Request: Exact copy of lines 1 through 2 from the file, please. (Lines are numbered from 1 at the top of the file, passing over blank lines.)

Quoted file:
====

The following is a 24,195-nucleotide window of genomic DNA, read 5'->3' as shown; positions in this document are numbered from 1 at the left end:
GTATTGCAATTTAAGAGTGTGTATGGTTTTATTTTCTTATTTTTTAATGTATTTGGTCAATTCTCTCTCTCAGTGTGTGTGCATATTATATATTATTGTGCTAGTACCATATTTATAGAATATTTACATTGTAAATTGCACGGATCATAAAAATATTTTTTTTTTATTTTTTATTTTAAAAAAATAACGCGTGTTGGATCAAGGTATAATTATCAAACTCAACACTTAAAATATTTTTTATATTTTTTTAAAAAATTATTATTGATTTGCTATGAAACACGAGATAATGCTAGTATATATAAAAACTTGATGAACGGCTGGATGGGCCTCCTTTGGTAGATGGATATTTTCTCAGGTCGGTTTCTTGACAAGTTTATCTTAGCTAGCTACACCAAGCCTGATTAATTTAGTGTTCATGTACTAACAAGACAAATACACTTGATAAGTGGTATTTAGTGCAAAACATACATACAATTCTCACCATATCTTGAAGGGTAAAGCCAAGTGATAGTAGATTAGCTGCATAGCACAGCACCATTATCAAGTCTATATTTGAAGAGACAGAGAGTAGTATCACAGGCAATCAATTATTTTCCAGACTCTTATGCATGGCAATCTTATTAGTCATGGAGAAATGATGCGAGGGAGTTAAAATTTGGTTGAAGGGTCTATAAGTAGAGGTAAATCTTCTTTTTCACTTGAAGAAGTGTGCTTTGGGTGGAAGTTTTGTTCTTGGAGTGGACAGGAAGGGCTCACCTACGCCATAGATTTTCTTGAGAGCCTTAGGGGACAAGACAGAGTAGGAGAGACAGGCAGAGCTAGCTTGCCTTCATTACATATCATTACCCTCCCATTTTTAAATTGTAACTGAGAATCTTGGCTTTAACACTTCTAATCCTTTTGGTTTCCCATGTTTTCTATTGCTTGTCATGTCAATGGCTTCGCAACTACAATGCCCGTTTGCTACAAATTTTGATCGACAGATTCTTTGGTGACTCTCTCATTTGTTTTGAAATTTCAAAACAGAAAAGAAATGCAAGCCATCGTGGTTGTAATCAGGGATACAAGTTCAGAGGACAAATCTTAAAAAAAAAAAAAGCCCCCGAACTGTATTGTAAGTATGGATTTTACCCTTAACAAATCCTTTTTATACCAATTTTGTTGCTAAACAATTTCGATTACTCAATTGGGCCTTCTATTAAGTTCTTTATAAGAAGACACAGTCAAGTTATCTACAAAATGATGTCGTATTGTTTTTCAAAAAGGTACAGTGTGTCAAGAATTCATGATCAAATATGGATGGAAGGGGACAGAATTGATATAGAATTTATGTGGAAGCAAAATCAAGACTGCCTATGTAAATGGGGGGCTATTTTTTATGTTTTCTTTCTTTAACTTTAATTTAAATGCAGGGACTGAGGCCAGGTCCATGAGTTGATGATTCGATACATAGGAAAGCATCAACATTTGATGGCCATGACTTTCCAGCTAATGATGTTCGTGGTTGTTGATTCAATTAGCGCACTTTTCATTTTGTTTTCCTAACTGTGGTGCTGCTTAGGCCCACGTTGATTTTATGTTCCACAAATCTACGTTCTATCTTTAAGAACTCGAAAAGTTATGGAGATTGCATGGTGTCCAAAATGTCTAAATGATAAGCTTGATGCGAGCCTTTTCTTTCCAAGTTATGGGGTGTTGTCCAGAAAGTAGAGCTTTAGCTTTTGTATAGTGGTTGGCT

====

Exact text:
The following is a 24,195-nucleotide window of genomic DNA, read 5'->3' as shown; positions in this document are numbered from 1 at the left end:
GTATTGCAATTTAAGAGTGTGTATGGTTTTATTTTCTTATTTTTTAATGTATTTGGTCAATTCTCTCTCTCAGTGTGTGTGCATATTATATATTATTGTGCTAGTACCATATTTATAGAATATTTACATTGTAAATTGCACGGATCATAAAAATATTTTTTTTTTATTTTTTATTTTAAAAAAATAACGCGTGTTGGATCAAGGTATAATTATCAAACTCAACACTTAAAATATTTTTTATATTTTTTTAAAAAATTATTATTGATTTGCTATGAAACACGAGATAATGCTAGTATATATAAAAACTTGATGAACGGCTGGATGGGCCTCCTTTGGTAGATGGATATTTTCTCAGGTCGGTTTCTTGACAAGTTTATCTTAGCTAGCTACACCAAGCCTGATTAATTTAGTGTTCATGTACTAACAAGACAAATACACTTGATAAGTGGTATTTAGTGCAAAACATACATACAATTCTCACCATATCTTGAAGGGTAAAGCCAAGTGATAGTAGATTAGCTGCATAGCACAGCACCATTATCAAGTCTATATTTGAAGAGACAGAGAGTAGTATCACAGGCAATCAATTATTTTCCAGACTCTTATGCATGGCAATCTTATTAGTCATGGAGAAATGATGCGAGGGAGTTAAAATTTGGTTGAAGGGTCTATAAGTAGAGGTAAATCTTCTTTTTCACTTGAAGAAGTGTGCTTTGGGTGGAAGTTTTGTTCTTGGAGTGGACAGGAAGGGCTCACCTACGCCATAGATTTTCTTGAGAGCCTTAGGGGACAAGACAGAGTAGGAGAGACAGGCAGAGCTAGCTTGCCTTCATTACATATCATTACCCTCCCATTTTTAAATTGTAACTGAGAATCTTGGCTTTAACACTTCTAATCCTTTTGGTTTCCCATGTTTTCTATTGCTTGTCATGTCAATGGCTTCGCAACTACAATGCCCGTTTGCTACAAATTTTGATCGACAGATTCTTTGGTGACTCTCTCATTTGTTTTGAAATTTCAAAACAGAAAAGAAATGCAAGCCATCGTGGTTGTAATCAGGGATACAAGTTCAGAGGACAAATCTTAAAAAAAAAAAAAGCCCCCGAACTGTATTGTAAGTATGGATTTTACCCTTAACAAATCCTTTTTATACCAATTTTGTTGCTAAACAATTTCGATTACTCAATTGGGCCTTCTATTAAGTTCTTTATAAGAAGACACAGTCAAGTTATCTACAAAATGATGTCGTATTGTTTTTCAAAAAGGTACAGTGTGTCAAGAATTCATGATCAAATATGGATGGAAGGGGACAGAATTGATATAGAATTTATGTGGAAGCAAAATCAAGACTGCCTATGTAAATGGGGGGCTATTTTTTATGTTTTCTTTCTTTAACTTTAATTTAAATGCAGGGACTGAGGCCAGGTCCATGAGTTGATGATTCGATACATAGGAAAGCATCAACATTTGATGGCCATGACTTTCCAGCTAATGATGTTCGTGGTTGTTGATTCAATTAGCGCACTTTTCATTTTGTTTTCCTAACTGTGGTGCTGCTTAGGCCCACGTTGATTTTATGTTCCACAAATCTACGTTCTATCTTTAAGAACTCGAAAAGTTATGGAGATTGCATGGTGTCCAAAATGTCTAAATGATAAGCTTGATGCGAGCCTTTTCTTTCCAAGTTATGGGGTGTTGTCCAGAAAGTAGAGCTTTAGCTTTTGTATAGTGGTTGGCT